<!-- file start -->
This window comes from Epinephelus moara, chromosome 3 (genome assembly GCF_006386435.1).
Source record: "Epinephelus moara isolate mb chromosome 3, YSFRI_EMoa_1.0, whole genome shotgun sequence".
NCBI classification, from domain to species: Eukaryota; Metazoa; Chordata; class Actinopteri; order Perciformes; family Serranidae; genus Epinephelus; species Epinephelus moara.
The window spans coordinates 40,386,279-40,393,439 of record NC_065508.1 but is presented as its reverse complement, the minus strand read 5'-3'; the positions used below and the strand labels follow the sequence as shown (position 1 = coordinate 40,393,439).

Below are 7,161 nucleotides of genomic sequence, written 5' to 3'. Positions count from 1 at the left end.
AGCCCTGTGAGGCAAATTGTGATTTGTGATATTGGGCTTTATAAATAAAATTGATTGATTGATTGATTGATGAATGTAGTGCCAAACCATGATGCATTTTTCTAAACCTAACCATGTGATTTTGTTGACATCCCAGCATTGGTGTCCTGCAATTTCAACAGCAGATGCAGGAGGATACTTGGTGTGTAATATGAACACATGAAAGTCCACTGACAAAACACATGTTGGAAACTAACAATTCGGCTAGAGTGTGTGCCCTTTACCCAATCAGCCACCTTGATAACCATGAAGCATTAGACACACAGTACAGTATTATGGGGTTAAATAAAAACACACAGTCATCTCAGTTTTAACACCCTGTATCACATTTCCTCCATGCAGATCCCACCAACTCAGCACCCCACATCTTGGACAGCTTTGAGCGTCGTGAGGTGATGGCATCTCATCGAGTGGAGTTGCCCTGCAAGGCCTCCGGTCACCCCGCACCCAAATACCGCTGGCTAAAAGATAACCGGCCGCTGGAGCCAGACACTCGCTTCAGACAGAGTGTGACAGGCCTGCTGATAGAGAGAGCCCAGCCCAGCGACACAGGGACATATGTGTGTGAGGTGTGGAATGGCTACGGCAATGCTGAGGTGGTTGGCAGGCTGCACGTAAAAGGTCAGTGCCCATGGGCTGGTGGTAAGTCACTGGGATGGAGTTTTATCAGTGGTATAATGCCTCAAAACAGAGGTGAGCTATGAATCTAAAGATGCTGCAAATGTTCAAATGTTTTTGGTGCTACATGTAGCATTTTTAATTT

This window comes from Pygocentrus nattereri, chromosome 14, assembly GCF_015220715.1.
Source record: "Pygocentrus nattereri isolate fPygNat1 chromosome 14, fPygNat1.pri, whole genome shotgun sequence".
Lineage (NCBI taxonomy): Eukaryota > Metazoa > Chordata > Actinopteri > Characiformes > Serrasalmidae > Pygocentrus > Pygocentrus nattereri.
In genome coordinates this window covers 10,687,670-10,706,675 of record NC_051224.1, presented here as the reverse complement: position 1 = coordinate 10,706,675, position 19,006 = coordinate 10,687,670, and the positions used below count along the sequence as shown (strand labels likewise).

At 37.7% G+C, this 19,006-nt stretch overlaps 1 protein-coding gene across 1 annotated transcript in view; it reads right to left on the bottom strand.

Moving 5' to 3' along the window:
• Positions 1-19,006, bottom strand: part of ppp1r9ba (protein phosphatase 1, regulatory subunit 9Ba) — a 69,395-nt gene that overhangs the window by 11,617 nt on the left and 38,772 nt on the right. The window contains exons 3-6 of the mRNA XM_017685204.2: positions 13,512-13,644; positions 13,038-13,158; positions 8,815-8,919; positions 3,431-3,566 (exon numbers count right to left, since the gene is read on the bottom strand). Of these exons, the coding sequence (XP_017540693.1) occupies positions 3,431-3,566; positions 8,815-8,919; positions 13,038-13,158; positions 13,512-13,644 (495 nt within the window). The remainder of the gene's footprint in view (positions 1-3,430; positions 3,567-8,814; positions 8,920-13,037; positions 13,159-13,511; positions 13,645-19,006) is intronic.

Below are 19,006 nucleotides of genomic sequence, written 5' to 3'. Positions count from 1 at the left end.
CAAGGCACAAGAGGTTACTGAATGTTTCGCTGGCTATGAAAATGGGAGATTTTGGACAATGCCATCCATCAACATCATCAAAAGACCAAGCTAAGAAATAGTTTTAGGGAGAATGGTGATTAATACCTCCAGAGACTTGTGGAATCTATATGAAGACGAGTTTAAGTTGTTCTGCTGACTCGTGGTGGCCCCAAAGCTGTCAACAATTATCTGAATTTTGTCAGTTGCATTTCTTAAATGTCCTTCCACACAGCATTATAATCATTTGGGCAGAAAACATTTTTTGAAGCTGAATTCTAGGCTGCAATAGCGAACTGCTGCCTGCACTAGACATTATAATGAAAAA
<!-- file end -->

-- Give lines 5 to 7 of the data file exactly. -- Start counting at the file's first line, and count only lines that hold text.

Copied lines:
Below are 7,161 nucleotides of genomic sequence, written 5' to 3'. Positions count from 1 at the left end.
AGCCCTGTGAGGCAAATTGTGATTTGTGATATTGGGCTTTATAAATAAAATTGATTGATTGATTGATTGATGAATGTAGTGCCAAACCATGATGCATTTTTCTAAACCTAACCATGTGATTTTGTTGACATCCCAGCATTGGTGTCCTGCAATTTCAACAGCAGATGCAGGAGGATACTTGGTGTGTAATATGAACACATGAAAGTCCACTGACAAAACACATGTTGGAAACTAACAATTCGGCTAGAGTGTGTGCCCTTTACCCAATCAGCCACCTTGATAACCATGAAGCATTAGACACACAGTACAGTATTATGGGGTTAAATAAAAACACACAGTCATCTCAGTTTTAACACCCTGTATCACATTTCCTCCATGCAGATCCCACCAACTCAGCACCCCACATCTTGGACAGCTTTGAGCGTCGTGAGGTGATGGCATCTCATCGAGTGGAGTTGCCCTGCAAGGCCTCCGGTCACCCCGCACCCAAATACCGCTGGCTAAAAGATAACCGGCCGCTGGAGCCAGACACTCGCTTCAGACAGAGTGTGACAGGCCTGCTGATAGAGAGAGCCCAGCCCAGCGACACAGGGACATATGTGTGTGAGGTGTGGAATGGCTACGGCAATGCTGAGGTGGTTGGCAGGCTGCACGTAAAAGGTCAGTGCCCATGGGCTGGTGGTAAGTCACTGGGATGGAGTTTTATCAGTGGTATAATGCCTCAAAACAGAGGTGAGCTATGAATCTAAAGATGCTGCAAATGTTCAAATGTTTTTGGTGCTACATGTAGCATTTTTAATTT

This window comes from Pygocentrus nattereri, chromosome 14, assembly GCF_015220715.1.